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by Thom Yee

All images courtesy of AMC and Fox International Channels.

All images courtesy of AMC, Fox International Channels, and Image Comics.

5×03: “Four Walls and a Roof”

I kept on re-writing the end of last week’s “Strangers” review because I couldn’t decide on how much I thought was okay to reveal about what happened to Dale in the comics. After this week’s “Four Walls and a Roof”, I’m glad I didn’t reveal too much, because this time around, roughly the exact same thing happened to Bob. Tainted meat!

While not calling for the most intricate of plots (Terminites/Hunters try to scare Rick & Co. with Bob’s missing leg, Terminites/Hunters fall into Rick & Co.’s trap), quite a bit happened in this episode in terms of milestones.
The Terminites/Hunters storyline is fully resolved with their grim, grisly deaths, we lose a member of Rick & Co., we examine moral quandaries in a way that doesn’t feel too cloying or insincere, father Gabriel stands revealed, the group splits up, and we’re already on to our next threat.

As always, there’s been a bit of chatter about killing the Terminites/Hunters, both whether it was necessary and whether it needed to be so brutal, and while the answer to both seems obvious (“yes” and “yes”), it’s at least a conversation more worth having than just about anything else that’s ever happened in the show. There’s been a pretty distinct arc going on with Rick for a while now, but it really took hold with last season’s finale (“they’re screwing with the wrong people”), and now we’re seeing the results of that arc come to fruition with the church showdown. The sight of our heroes going totally sickhouse on living people is always going to seem a lot more savage than the usual walker attacks, but the real turning point comes when Gareth asks Rick why they haven’t killed them yet, hopefully intimating that Rick will let them live, and Rick responding quite plainly, “We didn’t want to waste the bullets.” That’s a statement made up probably of equal parts practicality and intentional cruelty, and it shows the cold-blooded and calculating operating platform the group’s now willing to work from.

Here comes the boom!

Here comes the boom!

While all of this is a sharp departure from the moralistic overtones of seasons past, with our Dales and Hershels and Andreas doing their best to derail what makes obvious, practical sense in the name of too-far-gone people somehow working together, what grounds the episode and makes it work, surprisingly, is Bob, whose grace in death brings our characters back to their humanity without falling into the pit of false morality that always made those other characters so annoying. After more than a whole season of having this hard-to-pin-down, but relatively innocuous character hanging around, we finally have a reason for Bob.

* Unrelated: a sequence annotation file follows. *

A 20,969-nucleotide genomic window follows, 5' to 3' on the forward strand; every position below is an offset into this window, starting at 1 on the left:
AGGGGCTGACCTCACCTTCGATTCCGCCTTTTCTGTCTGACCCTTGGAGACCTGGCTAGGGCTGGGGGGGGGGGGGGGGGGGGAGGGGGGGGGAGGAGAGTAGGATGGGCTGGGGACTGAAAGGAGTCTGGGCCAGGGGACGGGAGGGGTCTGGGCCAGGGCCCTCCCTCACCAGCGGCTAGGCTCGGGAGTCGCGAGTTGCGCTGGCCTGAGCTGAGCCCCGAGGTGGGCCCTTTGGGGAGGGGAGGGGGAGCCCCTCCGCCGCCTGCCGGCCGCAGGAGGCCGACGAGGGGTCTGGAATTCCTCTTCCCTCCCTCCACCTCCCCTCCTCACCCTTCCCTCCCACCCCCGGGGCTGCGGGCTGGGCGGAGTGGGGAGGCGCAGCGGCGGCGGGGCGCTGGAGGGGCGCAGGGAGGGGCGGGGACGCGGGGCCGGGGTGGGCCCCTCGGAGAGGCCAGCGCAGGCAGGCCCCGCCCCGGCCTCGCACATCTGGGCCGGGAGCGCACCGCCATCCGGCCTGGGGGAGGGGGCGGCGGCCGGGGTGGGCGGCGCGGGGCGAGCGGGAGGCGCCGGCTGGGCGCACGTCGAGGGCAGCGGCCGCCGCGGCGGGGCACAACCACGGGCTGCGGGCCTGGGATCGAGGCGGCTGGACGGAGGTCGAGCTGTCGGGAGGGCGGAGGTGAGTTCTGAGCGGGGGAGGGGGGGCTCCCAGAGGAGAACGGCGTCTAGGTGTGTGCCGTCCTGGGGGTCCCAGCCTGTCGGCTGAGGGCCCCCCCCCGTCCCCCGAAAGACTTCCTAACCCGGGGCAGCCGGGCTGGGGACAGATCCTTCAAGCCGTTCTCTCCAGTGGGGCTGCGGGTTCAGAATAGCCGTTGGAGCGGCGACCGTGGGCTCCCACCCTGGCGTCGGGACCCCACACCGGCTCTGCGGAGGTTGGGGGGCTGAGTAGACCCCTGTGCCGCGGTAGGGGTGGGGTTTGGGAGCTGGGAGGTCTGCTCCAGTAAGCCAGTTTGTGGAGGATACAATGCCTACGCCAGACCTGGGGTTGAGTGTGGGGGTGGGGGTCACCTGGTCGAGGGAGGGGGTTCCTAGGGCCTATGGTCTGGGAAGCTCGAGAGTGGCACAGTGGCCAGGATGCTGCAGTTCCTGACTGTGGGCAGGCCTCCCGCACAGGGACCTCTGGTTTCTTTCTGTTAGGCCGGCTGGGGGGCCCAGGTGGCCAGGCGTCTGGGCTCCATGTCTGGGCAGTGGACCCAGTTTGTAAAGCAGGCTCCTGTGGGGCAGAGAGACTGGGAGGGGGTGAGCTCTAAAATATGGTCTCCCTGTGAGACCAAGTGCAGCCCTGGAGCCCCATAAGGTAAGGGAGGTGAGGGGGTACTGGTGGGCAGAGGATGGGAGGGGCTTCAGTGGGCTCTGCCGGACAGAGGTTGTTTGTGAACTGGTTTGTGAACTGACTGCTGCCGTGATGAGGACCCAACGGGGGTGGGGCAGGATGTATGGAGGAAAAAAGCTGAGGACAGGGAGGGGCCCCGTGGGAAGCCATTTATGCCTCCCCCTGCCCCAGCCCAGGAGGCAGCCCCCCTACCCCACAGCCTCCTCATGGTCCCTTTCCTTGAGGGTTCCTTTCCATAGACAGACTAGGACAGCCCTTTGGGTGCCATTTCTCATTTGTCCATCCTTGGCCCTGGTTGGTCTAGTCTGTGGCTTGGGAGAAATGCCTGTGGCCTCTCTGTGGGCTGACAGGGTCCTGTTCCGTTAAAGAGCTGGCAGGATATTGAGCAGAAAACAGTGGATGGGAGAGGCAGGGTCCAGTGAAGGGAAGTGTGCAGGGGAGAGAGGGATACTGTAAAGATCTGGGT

A presence that’s been a little more troubling over the last two episodes is that of Father Gabriel, whose deep, dark past turns out to be condemning his flock to death-by-walker when he locked them out of his church/church-donated supplies (which probably includes that bespectacled church-lady-organist-turned walker we saw last episode). That’s an interesting enough contrast for what Gabriel’s supposed to represent, but between the elements of piety inherent in organized religion that have always rung false and the fact that Kirkman never did much with the character in the comic, I really don’t care about Gabriel so far, and I probably never will.

What ultimately makes “Four Walls and a Roof” work as well as it does is that it shows us that the producers may have finally learned from past mistakes. They’re clearly no longer too attached to their villains to let them go when the time comes, they’re ready to keep the story moving, and they’ve finally found a way to turn the morality tales of the show into something a lot more organic and a lot less forced. While Bob may have oscillated between almost useless and mildly annoying at times, and while he may have temporarily presented us with irrelevant tangents like alcoholism after the apocalypse, in the end he made a difference. For at least one, brief moment, he made all these people on this show about zombies finally seem real.

The Walking Dead “Four Walls and a Roof” final score: 8

Items of Note:

  • I still can’t get over Tyreese’s clothing choices. Everyone’s running around in t-shirts and tank tops and loose-fitting clothing, and he’s still rocking the wool hat and full sleeves while digging graves in the punishing, hateful Atlanta heat. It’s too warm for that! Take off the winter-oriented hat!
  • And I thought we were finally over her, but once again Tyreese invokes Karen’s name! Nobody cared about Karen, Tyreese! We never even really met her!
  • Finger’s crossed that next week’s episode leans more heavily on the Carol/Daryl-rescue attempt side than whatever dumb crap Beth’s no doubt been up to.
  • In Memoriam:


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